Regulations have limited the options and increased the cost of disposing of unwanted materials, products, and equipment. This has increased the pressure on purchasers to develop innovative approaches to managing residual disposition. Good management requires not only a clearer understanding of the origins of these items and the options available, but an understanding of how costs are incurred and how they may be reduced across the supply chain. Based on several in-depth case studies at firms in the furniture, commercial printing, electronics, and pharmaceutical industries, this research discovered that firms generate residuals at multiple functional points preceding manufacturing and that their disposition decisionmaking is affected by one or a combination of three drivers: intrinsic value, overwhelming volume of material, and regulatory compliance. Moreover, most organizations neither consider nor track disposal costs, thereby obscuring both the issue as well as potential solutions.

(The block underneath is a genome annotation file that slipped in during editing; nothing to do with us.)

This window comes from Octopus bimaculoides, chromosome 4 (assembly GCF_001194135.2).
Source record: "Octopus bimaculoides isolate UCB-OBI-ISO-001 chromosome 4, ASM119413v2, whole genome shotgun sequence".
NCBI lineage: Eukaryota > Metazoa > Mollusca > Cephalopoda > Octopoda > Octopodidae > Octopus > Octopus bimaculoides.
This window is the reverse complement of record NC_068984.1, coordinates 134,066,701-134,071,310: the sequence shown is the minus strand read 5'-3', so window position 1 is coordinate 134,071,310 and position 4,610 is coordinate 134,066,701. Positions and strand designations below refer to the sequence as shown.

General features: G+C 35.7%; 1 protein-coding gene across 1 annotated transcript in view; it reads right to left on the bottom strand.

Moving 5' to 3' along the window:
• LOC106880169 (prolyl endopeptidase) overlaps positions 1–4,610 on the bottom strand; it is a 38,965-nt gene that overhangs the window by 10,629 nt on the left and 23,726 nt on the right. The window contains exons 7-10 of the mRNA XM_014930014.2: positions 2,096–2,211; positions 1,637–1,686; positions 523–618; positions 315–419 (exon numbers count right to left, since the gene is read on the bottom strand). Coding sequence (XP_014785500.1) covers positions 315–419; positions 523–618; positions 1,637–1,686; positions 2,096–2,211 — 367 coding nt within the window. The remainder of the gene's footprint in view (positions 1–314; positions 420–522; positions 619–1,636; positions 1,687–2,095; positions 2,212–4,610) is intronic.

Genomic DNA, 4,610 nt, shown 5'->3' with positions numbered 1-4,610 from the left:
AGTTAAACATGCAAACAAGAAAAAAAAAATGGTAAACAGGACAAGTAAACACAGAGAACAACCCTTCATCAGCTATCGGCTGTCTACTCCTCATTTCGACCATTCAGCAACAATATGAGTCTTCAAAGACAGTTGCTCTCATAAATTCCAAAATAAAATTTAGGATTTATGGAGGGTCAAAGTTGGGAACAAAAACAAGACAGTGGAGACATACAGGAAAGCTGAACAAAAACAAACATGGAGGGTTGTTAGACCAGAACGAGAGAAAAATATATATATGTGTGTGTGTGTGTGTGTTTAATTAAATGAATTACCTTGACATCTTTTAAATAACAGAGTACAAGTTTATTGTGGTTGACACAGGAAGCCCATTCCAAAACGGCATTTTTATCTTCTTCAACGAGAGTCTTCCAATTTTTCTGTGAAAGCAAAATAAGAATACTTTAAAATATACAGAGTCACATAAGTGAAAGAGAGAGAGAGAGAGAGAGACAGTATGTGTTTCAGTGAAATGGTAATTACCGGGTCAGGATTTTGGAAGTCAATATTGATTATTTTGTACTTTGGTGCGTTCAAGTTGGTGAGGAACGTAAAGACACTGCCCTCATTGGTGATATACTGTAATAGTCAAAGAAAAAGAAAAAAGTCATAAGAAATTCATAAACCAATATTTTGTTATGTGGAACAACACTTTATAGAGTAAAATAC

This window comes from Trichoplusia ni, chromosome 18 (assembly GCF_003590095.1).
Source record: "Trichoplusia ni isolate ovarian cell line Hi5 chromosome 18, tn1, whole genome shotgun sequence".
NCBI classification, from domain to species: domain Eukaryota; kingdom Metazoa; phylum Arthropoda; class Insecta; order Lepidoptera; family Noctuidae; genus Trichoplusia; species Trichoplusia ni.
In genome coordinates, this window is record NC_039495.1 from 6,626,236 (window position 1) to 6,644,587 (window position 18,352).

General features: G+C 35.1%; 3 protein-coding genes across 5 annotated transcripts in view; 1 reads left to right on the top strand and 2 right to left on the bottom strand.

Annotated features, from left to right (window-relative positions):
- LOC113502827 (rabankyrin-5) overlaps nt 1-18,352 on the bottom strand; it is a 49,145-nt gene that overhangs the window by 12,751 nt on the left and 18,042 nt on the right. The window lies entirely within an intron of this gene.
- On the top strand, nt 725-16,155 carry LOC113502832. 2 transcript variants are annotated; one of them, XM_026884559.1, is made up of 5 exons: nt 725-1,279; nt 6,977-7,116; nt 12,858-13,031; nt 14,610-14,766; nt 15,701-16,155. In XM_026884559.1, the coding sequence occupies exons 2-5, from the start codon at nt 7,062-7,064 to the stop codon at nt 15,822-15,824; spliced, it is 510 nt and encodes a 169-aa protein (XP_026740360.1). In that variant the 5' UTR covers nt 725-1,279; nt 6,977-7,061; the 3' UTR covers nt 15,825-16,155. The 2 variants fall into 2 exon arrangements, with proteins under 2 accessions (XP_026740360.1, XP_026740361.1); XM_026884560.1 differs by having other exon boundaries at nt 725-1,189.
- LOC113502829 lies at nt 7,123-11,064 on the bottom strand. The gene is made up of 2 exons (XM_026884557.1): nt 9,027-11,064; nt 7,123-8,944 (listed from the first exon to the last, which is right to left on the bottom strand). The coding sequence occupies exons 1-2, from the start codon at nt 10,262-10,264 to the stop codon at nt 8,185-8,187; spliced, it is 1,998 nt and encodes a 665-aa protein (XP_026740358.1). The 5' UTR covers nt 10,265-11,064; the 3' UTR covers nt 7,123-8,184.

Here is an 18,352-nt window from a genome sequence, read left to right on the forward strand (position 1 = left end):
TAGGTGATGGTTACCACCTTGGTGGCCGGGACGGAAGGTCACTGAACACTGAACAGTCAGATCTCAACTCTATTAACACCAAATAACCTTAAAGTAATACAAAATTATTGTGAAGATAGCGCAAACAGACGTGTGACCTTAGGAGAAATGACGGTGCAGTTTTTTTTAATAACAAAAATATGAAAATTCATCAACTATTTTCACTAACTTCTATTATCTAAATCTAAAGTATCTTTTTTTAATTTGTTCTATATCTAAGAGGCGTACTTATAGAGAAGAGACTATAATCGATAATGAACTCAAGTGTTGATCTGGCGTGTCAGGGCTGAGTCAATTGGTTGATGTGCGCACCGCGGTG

|Original language||English (US)|
|Number of pages||10|
|Journal||Journal of Supply Chain Management|
|State||Published - Dec 2000|
All Science Journal Classification (ASJC) codes
- Management Information Systems
- Economics, Econometrics and Finance (miscellaneous)